With $18,900, you can buy a midsized car or a very compact, one-year existence for a family of four in Spokane or Coeur d’Alene.
And that sum leaves little room for a breakdown that could leave a family destitute by the side of the road. It also assumes the family’s only debt is a small car payment.
“We see this sort of scenario quite a bit, except they all have credit card debt,” said Mark Harnishfeger, head of the Consumer Credit Counseling Service. “They have a slew of them.”
At an economic forum sponsored by The Spokesman-Review in December to gather information for our annual economic outlook, one of the more intriguing questions was: Just how much income do you need to live in Spokane?
Economists and analysts at the forum didn’t have a quick answer. So, we put the question to Harnishfeger.
His nonprofit agency developed an $18,900 budget that will support a family of four without any public assistance - if the family’s lucky.
Even this bare-bones budget requires substantially more income than the $15,150 the federal government defines as poverty level for a family of four.
The gap between the national definition of poverty and the counseling service’s suggested budget in part reflects a cost-of-living explosion in Spokane that has outdistanced wage growth.
Some 64,175 people in Spokane received income assistance in 1994, the most recent year for which numbers are available, said John Yoachim, a research analyst for the Washington Department of Social and Health Services.
To qualify, a household of four’s income must fall below the federal poverty level.
Just what does $18,900, equivalent to $1,575 a month, buy?
$450 for rent, assuming you can find a place to rent for that amount. “That’s going to be a steal,” Harnishfeger said. A mortgage payment would be less, but the service assumes a family with such a low income could not accumulate the funds for a down payment.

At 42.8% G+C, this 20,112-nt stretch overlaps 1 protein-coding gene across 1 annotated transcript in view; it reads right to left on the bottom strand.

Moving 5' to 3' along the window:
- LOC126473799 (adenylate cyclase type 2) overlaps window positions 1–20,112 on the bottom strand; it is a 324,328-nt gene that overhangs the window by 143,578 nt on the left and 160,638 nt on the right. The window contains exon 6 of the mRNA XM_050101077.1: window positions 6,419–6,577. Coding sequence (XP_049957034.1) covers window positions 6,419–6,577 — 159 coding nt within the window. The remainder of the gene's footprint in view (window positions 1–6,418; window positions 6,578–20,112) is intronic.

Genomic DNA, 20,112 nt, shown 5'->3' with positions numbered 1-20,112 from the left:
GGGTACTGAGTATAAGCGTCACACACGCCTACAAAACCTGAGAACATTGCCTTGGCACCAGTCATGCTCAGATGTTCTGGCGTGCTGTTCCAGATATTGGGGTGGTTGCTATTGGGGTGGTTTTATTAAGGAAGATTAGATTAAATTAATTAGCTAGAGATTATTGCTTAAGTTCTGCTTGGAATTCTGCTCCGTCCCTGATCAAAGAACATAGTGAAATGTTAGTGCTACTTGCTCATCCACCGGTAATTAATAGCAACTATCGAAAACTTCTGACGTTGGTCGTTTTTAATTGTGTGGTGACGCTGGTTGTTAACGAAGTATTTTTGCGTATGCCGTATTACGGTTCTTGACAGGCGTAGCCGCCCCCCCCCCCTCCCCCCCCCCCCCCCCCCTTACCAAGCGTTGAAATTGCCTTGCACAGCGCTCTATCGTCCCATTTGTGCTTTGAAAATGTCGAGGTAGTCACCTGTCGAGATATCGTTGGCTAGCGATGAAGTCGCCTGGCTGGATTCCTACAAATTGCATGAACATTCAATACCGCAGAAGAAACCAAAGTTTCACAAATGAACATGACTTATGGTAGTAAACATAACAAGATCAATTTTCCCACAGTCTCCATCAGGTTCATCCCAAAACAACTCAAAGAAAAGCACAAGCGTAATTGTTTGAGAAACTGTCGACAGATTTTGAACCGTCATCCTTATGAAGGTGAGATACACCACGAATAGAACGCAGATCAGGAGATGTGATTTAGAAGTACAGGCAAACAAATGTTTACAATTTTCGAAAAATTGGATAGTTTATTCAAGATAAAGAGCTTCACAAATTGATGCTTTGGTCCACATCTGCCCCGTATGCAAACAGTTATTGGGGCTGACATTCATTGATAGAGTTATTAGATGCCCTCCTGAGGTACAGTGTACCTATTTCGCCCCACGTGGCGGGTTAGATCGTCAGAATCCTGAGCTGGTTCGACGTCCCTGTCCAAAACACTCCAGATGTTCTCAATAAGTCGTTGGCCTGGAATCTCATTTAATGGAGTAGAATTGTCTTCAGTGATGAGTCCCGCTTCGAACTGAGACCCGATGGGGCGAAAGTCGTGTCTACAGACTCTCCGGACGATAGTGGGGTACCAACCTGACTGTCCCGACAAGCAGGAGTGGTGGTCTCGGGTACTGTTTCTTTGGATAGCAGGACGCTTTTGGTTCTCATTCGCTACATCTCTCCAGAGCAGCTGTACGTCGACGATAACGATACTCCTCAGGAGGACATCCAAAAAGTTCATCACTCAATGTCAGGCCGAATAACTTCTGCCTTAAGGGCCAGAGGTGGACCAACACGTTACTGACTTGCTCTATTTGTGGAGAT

$400 for groceries. Harnishfeger said $100 a month per person is a conservative rule of thumb. The family might receive a minimal amount of food stamp aid.
$150 for car payments, which is probably only enough for one used car unless the family already owns one vehicle outright.
$65 for Washington Water Power Co. budget billing, which averages monthly utility bills to reduce the impact of high winter heating costs.
$25 for a telephone, with no long-distance calls.
$20 for clothing for the entire family.
$75 for auto insurance.
$20 for miscellaneous medical expenditures.
Harnishfeger said health insurance would run a family $400 to $500 per month, more than they could hope to afford unless it’s provided by an employer. “If they get hit with anything, they’re in deep trouble,” he said.
The other expenses break down to $25 for car maintenance and tabs; $60 for gas; $20 for two videos per week; $20 for Laundromat costs; $10 for school expenditures; and $15 for miscellaneous items like checking-account fees and postage.
All of which brings the total for a month to $1,355. The counseling service adds in taxes to arrive at a gross income of $1,575, which adds up to $18,900 a year.
But most people who seek help from Consumer Credit Counseling can’t make this budget work - because of debt. The average client owes $9,500 to nine different creditors, he said.
That makes an $18,900 budget unworkable, and brings a lot more clients through the agency’s doors.
Participation in its debt-management program grew 18 percent last year, and first-time visits increased 16 percent. Enrollment in educational programs almost tripled.
Almost one-fifth of the debt-management clients are in
Idaho, where Harnishfeger said costs may be slightly lower than Spokane’s, but so are wages.
Trish Potts, an administrative assistant at the counseling service, said her family’s budget is close to Harnishfeger’s model.
Because she, her husband and two children were able to qualify for a special federal mortgage program, they have a home on which payments are slightly less than $300, Potts said. But, she added, car payments of $360 per month use up the savings on housing.
Potts said winter heating bills, plus higher grocery and telephone bills, make this season the hardest. Other months, the family might be able to save some money.
“You just have to keep an eye on what you’re doing,” she said.
Potts, for example, charts expected income and expenses at the start of each month, then tracks them paycheck to paycheck.
She takes a calculator to the grocery store. And she has one credit card, the last of many she had when she arrived at the counseling service seven years ago with debt caused by their misuse, as well as the illness of her son.
The service’s guidance enabled her to wipe the slate clean. “I’ve lived by them for years,” Potts said.